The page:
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Tax Fraud & the IRS and New York State Whistleblower Programs

Tax fraud is major problem in the United States. It is estimated that 15% of the amounts owed in taxes each year are unpaid. The sums lost are equivalent to roughly three-quarters of the annual federal budget deficit. Tax evaders are not just cheating the IRS and federal and state governments. They are also in effect stealing from their fellow citizens who comply with tax laws and regulations and honestly pay what they owe.

The IRS Whistleblower Program

The IRS Whistleblower program offers rewards of 15% to 30% of the amount the IRS collects for tips or reports of tax law violations and underpayments. Significantly, the program does not require that the targeted taxpayer underpaid intentionally or willfully. Rather, reporting an underpayment stemming from an innocent mistake or incorrect legal interpretation is sufficient. However, to be eligible for an award, the amount of the underpayment must be greater than $2 million – a threshold that includes interest, penalties, civil forfeitures, and criminal fines, which can quickly run up to significant sums.

Whistleblowers need not be U.S. citizens. In fact, a significant portion of whistleblower submissions to the IRS come from tipsters located in foreign countries.

Tax whistleblower filings are pouring in. In 2019, the IRS Whistleblower Office issued 181 awards to whistleblowers totaling more than $120 million.

Tax Fraud Qui Tam Lawsuits Under the New York’s False Claims Act

Many states have their own versions of the False Claims Act designed to reward qui tam whistleblowers for exposing fraud against the state, its local subdivisions, and public authorities.

New York State’s False Claims Act is unique in that it authorizes whistleblowers to bring claims involving tax fraud. Whistleblowers can receive 15% to 30% of the amounts collected. And the statute applies not just to the nonpayment of New York state and local income taxes, but also, significantly, to sales taxes as well.

In fact, in one of the largest state false claims act settlements in history involved a case by New York State against Sprint Corp. for failure to collect and remit sufficient state and local taxes with respect to its wireless calling plans. Sprint paid $330 million in settlement. The whistleblower who filed the qui tam lawsuit received $62.7 million in reward.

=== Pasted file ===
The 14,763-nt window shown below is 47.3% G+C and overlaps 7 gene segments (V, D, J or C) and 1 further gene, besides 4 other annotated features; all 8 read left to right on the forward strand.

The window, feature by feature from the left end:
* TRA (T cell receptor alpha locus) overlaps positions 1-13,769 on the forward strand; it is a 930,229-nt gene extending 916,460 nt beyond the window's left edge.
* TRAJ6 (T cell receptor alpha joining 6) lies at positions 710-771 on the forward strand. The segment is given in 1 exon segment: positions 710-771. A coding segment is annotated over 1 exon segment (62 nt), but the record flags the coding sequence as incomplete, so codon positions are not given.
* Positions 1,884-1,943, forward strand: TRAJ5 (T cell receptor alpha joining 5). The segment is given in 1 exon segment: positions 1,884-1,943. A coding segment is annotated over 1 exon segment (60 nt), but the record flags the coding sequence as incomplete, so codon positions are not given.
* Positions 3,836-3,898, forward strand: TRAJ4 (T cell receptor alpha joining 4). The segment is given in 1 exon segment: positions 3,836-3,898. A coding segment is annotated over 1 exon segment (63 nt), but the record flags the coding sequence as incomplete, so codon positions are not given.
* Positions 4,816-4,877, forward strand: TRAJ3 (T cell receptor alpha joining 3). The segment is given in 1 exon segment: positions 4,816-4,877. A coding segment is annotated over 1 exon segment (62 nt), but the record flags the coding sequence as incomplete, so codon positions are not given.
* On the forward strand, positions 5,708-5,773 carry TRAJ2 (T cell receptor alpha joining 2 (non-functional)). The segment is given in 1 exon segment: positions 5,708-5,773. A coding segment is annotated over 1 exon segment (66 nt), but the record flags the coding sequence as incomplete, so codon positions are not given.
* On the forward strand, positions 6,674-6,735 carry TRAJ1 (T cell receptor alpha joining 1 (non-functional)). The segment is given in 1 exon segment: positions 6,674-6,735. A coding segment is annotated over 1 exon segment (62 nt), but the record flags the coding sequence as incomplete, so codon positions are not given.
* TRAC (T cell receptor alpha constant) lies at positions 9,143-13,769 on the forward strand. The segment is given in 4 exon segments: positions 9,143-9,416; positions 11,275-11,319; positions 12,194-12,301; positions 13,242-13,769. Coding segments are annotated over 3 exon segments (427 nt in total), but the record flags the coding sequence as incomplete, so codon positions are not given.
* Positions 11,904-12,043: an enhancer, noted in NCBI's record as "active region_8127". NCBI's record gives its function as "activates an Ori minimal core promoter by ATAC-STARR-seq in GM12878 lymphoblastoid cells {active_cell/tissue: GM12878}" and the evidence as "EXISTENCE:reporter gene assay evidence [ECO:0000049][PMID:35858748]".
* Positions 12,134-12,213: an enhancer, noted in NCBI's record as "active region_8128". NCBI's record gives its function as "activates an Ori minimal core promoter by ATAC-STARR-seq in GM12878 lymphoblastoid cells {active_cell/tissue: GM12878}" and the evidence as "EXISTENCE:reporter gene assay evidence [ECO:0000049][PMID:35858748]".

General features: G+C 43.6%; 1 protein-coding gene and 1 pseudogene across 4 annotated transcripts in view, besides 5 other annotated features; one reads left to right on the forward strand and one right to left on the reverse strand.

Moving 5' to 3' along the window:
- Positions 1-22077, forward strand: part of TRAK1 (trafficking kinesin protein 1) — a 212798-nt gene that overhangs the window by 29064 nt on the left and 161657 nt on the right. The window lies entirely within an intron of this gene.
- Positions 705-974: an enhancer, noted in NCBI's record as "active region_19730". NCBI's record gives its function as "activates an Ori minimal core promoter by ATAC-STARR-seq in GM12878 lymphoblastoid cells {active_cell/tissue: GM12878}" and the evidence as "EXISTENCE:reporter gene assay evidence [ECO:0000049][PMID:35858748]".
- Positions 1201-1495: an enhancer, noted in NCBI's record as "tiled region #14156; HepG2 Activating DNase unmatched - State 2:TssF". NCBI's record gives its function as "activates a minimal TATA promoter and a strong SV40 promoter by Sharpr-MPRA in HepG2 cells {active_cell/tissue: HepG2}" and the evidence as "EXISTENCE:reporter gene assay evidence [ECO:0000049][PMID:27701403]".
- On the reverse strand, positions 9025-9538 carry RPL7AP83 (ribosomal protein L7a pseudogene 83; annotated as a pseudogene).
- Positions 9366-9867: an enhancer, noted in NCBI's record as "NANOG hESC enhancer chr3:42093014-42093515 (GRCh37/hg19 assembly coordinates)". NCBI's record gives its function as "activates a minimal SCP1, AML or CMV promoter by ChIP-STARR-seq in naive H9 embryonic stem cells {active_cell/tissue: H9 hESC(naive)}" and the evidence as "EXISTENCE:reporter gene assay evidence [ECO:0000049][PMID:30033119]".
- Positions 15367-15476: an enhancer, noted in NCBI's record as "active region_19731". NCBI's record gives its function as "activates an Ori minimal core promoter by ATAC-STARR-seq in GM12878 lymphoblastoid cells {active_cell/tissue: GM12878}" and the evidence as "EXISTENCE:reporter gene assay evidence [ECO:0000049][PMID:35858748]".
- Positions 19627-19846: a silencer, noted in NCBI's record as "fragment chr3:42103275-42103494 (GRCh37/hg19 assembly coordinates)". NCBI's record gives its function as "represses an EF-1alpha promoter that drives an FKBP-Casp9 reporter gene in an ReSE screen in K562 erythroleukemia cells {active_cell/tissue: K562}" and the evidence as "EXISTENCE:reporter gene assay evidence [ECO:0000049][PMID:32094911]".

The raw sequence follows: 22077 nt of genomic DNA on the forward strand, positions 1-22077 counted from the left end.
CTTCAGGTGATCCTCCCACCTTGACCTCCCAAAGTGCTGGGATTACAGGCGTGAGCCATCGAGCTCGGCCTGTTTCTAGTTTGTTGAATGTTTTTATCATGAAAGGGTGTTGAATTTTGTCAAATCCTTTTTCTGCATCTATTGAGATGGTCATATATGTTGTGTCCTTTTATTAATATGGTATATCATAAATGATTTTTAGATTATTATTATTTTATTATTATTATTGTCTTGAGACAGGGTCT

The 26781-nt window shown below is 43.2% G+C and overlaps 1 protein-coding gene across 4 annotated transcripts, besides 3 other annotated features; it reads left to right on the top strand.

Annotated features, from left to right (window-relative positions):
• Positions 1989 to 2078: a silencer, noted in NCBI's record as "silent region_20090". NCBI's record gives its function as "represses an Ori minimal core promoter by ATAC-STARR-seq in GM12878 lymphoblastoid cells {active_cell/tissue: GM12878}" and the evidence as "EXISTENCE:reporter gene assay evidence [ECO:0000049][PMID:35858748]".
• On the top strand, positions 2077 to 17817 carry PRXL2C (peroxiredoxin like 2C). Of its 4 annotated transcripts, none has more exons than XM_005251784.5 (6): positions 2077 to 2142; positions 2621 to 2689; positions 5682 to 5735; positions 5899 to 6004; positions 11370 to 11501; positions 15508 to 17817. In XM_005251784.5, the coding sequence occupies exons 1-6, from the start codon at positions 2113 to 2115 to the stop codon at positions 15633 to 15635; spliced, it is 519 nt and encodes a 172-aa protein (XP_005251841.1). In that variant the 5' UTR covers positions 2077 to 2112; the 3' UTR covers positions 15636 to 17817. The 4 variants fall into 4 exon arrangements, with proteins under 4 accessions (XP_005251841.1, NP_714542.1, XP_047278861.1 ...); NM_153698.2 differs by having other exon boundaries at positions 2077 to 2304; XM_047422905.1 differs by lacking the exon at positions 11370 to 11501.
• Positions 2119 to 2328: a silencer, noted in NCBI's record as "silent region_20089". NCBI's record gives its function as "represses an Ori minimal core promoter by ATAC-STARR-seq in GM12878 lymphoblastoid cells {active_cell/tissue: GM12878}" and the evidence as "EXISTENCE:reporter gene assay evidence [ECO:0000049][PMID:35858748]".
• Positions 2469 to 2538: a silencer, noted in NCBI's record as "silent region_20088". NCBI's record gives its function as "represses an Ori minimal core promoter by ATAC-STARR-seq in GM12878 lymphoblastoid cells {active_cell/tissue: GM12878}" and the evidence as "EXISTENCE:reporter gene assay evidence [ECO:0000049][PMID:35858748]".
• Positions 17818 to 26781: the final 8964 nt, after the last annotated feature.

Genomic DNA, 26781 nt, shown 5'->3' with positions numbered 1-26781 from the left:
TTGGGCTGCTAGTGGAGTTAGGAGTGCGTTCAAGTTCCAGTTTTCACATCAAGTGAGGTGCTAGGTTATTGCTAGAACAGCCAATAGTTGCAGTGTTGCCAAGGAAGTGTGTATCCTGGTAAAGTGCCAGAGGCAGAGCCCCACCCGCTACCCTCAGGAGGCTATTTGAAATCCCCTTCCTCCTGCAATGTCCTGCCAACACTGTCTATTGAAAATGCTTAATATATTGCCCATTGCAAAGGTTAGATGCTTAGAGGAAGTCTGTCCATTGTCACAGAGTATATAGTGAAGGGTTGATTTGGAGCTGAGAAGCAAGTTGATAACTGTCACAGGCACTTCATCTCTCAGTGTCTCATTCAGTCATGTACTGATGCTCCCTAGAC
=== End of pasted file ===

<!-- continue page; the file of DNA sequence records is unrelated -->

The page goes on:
Notably, the New York State False Claims Act requires knowledge on the part of the targeted taxpayer, unlike the IRS Whistleblower program, which applies even if the underpayment was unintentional. Knowledge under the statute, however, is defined broadly to include not just actual knowledge but also recklessness and “deliberate ignorance” of the truth or falsity of the information.

Common Methods of Tax Evasion

Most tax evasion schemes are committed by the self-employed and small businesses. Common evasive practices include:

  • Maintaining multiple sets of books.
  • Filing false returns.
  • Misallocating or mis-apportioning income or receipts of multistate businesses.
  • Falsifying or altering bookkeeping or accounting entries.
  • Diverting corporate funds or income to pay personal expenses.
  • Paying disproportionate levels of income to principal shareholders under the guise of salaries or other compensation.
  • Concealing, hiding, or underreporting income.
  • Overstating deductions
  • The use of offshore or foreign accounts to hide assets, conceal transactions, or commit money laundering.
  • Misclassifying personal expenses as business expenses
  • Concealing or hiding assets or the ownership of property.
  • The diversion of withheld payroll taxes.
  • Failure to report as income funds received in the form of kickbacks, loans without an intent to repay, or the proceeds of embezzlement.

If you know about significant tax underpayment or fraud, reach out to us for a free and confidential consultation.

"I can't say how lucky I feel to have found Mark Strauss to represent me in my whistleblower case. He earned my trust and put me at ease from day one. He guided me through every step, and his work ethic and dedication were amazing..." Mehmet K., Istanbul, Turkey, client
"This is to thank you for the settlement and relator award .... Thank you for all you do to bring more justice in a world where it's needed so badly." David D., Hong Kong, client
"I was referred to Mark Strauss for my whistleblower case by another respected attorney. Mark's professionalism and expertise were apparent from our first meeting and throughout the handling of the case. It was a long process, but he was at my side the entire time, went above and beyond, and got a great result. I recommend him highly." Ken K., Great Neck, N.Y., client
"I enjoyed the argument. This is a well briefed, well argued case, which I don't get all the time. So I express my appreciation to ... counsel ...." Hon. Carla R. Bebault, United States District Court Judge, District of Minnesota
"This has been an extraordinarily well-tried case. I want to thank counsel ...." Hon. Edgardo Ramos, United States District Court Judge, Southern District of New York
"Mark is a zealous advocate for justice. His dogged efforts have led to substantial recoveries for his whistleblower and securities litigation clients. If you are looking for an attorney who is not afraid to face Goliath, Mark is the one." Christopher Studebaker, Esq., former colleague